My next stop is on the corner of Montague Road and West Avenue. The Clarendon is Clarendon Park’s only bone fide ‘pub’, and it has all the trappings you could hope to find in a good old-fashioned boozer – blanket coverage of all major live sporting events, a great choice of traditional British beers and guest ales, a quiz night every Thursday and the only beer garden in Clarendon Park.

The ivy-clad exterior of The Clarendon is a traditional and comforting sight, and has something of the feel of a London pub, particularly on a warm weekday evening when the clientele spill out onto the pavement to sup their pints in the evening sunshine. Once inside the main doors there are two big rooms to choose from, each served by the same bar and each with myriad widescreen TVs for watching the sporting events which are a regular fixture. Through the back of the left-hand room is the surprisingly large courtyard-style beer garden, which comes complete with patio heaters for chillier days.

The extensive happy hours are a real selling point here – on weekdays before 8pm at The Clarendon £2.90 will get you a pint of Carling or John Smiths. Their real tour de force though is the selection of real ales and guest beers and bitters. The current guest ales include the newly released Brains British Summer – a gorgeously refreshing, hoppy brew which tastes like liquid summer in a glass, and is the perfect accompaniment to a warm June evening.

The Clarendon’s focus on live sports and real ale tends to appeal to a mainly male crowd, and this is particularly in evidence on evenings when a football or boxing match is the central attraction. However, it is also popular with a more general selection of students and couples making the most of the al fresco spaces, happy hours and laid-back, traditional ambience.

Olive’s Café Bar

Best for:

  • Live music
  • Special offers
  • Friendly bar staff
Student night: Olives offers a smorgasbord of promotions to draw in students on Tuesday evenings

Student night: Olive’s offers a smorgasbord of promotions to draw in students on Tuesday evenings

If Clarendon Park’s drinkeries were a boy band, Bar Dos would be the handsome latino one, The Clarendon would be the boy next door, Babelas the bit of posh, and Olive’s Bar the laddish bad boy. This long-standing Queens Road bar, just down from Babelas, has an established reputation as a great live music venue and ongoing weekly special offer nights which attract a youthful, fun-loving crowd.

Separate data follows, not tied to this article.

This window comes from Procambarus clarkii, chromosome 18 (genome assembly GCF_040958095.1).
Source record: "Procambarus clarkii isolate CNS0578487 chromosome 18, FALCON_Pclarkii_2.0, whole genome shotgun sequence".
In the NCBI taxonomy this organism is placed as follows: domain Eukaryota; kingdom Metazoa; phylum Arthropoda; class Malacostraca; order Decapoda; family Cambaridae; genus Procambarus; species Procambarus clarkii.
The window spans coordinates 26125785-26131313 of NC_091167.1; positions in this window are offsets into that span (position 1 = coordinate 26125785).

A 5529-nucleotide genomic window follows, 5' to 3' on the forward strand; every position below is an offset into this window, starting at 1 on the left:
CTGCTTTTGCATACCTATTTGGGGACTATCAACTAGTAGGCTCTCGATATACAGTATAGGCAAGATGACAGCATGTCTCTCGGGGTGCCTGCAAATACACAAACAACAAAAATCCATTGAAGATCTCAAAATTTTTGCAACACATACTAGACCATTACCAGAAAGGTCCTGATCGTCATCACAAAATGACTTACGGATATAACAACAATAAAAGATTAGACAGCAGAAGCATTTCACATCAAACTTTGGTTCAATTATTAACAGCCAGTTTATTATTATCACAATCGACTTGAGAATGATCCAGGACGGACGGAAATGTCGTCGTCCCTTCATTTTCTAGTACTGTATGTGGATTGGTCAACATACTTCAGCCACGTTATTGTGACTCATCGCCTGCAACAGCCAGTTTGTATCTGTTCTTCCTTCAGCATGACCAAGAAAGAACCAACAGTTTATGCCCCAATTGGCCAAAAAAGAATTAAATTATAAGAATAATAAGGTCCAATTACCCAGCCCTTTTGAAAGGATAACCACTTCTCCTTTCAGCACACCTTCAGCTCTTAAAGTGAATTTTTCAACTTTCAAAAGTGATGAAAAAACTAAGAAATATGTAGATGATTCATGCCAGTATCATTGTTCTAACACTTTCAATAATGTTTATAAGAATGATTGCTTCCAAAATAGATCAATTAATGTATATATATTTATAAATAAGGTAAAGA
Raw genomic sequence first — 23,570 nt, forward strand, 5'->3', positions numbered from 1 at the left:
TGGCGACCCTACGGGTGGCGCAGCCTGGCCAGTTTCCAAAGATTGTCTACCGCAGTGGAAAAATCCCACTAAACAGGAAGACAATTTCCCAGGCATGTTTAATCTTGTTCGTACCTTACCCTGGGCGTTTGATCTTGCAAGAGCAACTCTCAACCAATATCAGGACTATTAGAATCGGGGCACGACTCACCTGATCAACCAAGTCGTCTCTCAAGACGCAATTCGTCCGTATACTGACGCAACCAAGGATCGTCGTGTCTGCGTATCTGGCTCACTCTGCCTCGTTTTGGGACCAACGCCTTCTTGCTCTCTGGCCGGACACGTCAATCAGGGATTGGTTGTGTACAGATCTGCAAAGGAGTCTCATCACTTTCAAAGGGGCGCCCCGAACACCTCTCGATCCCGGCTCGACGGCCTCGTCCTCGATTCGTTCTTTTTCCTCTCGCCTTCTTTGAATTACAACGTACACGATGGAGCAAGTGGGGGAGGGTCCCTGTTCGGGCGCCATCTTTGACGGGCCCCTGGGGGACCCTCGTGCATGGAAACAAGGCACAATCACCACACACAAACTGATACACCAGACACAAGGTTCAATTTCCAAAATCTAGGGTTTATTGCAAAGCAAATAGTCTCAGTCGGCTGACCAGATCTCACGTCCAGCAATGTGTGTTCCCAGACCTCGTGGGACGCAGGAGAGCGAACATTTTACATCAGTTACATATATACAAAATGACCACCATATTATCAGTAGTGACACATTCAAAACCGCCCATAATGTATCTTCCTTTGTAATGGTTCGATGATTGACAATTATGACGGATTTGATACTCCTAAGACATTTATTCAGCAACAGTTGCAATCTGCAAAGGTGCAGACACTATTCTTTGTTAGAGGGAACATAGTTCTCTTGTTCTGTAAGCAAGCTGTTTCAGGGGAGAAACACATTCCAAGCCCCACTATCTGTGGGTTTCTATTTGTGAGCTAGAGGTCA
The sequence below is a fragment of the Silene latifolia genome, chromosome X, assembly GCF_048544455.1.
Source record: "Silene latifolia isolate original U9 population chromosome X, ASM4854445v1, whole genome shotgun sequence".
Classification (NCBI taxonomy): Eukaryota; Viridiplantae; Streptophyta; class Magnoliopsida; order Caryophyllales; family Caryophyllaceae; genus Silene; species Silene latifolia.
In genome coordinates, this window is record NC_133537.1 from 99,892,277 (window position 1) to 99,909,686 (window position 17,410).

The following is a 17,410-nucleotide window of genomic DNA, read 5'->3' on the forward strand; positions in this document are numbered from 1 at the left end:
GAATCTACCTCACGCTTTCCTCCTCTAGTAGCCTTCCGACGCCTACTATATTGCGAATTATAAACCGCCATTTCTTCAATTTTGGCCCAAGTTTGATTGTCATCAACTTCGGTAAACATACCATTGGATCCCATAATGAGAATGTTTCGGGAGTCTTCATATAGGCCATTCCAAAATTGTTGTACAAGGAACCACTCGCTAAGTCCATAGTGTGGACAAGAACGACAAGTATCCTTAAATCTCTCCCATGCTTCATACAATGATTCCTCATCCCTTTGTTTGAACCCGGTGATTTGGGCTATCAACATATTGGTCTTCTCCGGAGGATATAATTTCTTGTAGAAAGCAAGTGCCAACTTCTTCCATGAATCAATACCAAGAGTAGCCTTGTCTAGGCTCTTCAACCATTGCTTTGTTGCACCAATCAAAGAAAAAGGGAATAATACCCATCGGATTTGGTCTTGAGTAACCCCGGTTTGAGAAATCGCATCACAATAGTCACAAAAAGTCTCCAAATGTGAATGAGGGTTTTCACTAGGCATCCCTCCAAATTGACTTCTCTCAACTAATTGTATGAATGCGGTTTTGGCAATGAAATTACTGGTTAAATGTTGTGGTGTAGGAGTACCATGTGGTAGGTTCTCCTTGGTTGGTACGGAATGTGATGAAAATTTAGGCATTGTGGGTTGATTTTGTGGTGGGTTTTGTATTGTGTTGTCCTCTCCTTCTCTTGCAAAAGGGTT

A two room layout seems to be the default for the areas bars, with Olive’s no exception. The ground floor feels spacious on a quiet night and the decor is minimal and somewhat rustic, feeling a little sparse and functional after the more elaborately furnished earlier venues. The bar at the back of the ground floor room is staffed by a cheerful, upbeat crew, and is well stocked with a wide range of wines, spirits, beers and a particularly impressive choice of fruit ciders. I went for a Bulmers Bold Black Cherry as my final beverage of the evening – a sweet and juicy cider which was as much a dessert as a drink.

Upstairs is plenty more seating and the permanent, well-appointed stage which is the feather in this venue’s cap. As well as a free open mic night every Thursday, Olive’s hosts regular live music gigs and is a well-known and loved fixture for bands doing the rounds of Leicester’s gamut of live music venues. Seated in the upstairs room, with a band pumping out tunes on the stage and the bass vibrating the floor, Olive’s has a pleasantly gritty city-centre feel.

Olive’s is an extremely popular student haunt, particularly on Tuesdays, their dedicated student night. Tuesday’s discounted drinks, including £1.75 for a pint of Fosters and flavoured shots for £1, bring in Clarendon Park’s student residents as well as those from further afield. On Tuesday, Friday and Saturday nights it’s not unusual to see customers spilling out onto the pavement, testament to the ongoing popularity of this unpretentious, down-to-earth bar.

There is one other drinking establishment in Clarendon Park – the shadowy members-only club housed in the ‘Conservative Hall’ on the corner of Queens Road and Clarendon Park Road. The Knighton and Clarendon Park Club is rumoured to have pool tables and very reasonably priced beer on offer inside. The club has no online presence and a somewhat unwelcoming frontage, and I have been unable to find anyone who can tell me about the cost or criteria of membership – a mysterious little place indeed.

Which is your favourite Clarendon Park bar? What useful info have I omitted which might be of interest to fellow drinkers? Perhaps you work at one of the venues I visited and can add some extra details about special nights, student discounts or forthcoming offers? Or maybe you can clear up some of the mystery surrounding the Knighton and Clarendon Park Club? Please do use the comment form below, and if you have any unanswered questions about Clarendon Park’s small but perfectly formed smattering of boozers let me know and I’ll do my best to find out the answer!